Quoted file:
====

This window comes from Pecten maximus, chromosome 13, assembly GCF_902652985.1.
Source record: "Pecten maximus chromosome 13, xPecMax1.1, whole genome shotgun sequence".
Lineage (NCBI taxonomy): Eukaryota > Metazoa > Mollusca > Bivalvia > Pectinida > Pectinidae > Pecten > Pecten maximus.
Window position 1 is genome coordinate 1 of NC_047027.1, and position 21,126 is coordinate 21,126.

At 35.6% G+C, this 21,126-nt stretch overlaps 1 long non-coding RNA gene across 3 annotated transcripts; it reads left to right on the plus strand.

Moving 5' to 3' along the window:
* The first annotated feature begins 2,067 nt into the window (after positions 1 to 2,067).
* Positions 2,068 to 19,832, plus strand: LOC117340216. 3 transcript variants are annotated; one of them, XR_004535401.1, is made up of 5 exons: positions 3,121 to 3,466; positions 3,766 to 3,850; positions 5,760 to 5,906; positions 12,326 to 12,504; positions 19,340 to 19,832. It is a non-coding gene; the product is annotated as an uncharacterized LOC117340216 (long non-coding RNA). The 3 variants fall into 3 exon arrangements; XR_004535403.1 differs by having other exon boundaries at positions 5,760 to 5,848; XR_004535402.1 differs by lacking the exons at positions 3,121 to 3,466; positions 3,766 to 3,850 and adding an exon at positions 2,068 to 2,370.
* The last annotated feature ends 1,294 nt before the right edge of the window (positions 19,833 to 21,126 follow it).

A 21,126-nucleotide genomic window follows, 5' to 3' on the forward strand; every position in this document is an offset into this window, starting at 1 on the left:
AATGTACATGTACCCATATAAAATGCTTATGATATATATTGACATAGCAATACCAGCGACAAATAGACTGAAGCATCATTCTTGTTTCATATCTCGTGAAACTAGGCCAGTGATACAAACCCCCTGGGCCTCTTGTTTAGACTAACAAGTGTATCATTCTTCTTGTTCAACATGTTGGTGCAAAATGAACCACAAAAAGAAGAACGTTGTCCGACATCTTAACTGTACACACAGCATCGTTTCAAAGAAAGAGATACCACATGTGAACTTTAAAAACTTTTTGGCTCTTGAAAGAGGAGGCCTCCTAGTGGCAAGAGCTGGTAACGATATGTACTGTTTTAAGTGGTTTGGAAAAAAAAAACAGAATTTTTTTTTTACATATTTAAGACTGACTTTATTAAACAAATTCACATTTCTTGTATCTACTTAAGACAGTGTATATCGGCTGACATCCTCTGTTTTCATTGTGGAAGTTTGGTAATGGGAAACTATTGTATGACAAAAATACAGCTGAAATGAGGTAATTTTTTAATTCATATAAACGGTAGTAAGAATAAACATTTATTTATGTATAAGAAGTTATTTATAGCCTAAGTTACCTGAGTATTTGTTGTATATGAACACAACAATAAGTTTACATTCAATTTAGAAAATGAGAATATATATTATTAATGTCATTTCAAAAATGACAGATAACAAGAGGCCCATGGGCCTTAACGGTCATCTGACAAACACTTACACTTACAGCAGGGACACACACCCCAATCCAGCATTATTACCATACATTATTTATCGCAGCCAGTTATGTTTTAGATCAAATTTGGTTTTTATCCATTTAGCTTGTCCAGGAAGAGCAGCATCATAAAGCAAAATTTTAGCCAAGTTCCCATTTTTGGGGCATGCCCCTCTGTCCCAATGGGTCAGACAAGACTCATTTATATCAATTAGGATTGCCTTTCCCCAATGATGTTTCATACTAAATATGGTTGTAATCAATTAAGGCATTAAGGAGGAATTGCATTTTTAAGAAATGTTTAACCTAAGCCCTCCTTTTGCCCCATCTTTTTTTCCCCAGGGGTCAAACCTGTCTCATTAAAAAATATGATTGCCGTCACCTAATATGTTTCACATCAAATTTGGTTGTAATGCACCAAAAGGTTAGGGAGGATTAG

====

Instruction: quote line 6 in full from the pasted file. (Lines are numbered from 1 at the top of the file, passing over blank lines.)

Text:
Moving 5' to 3' along the window: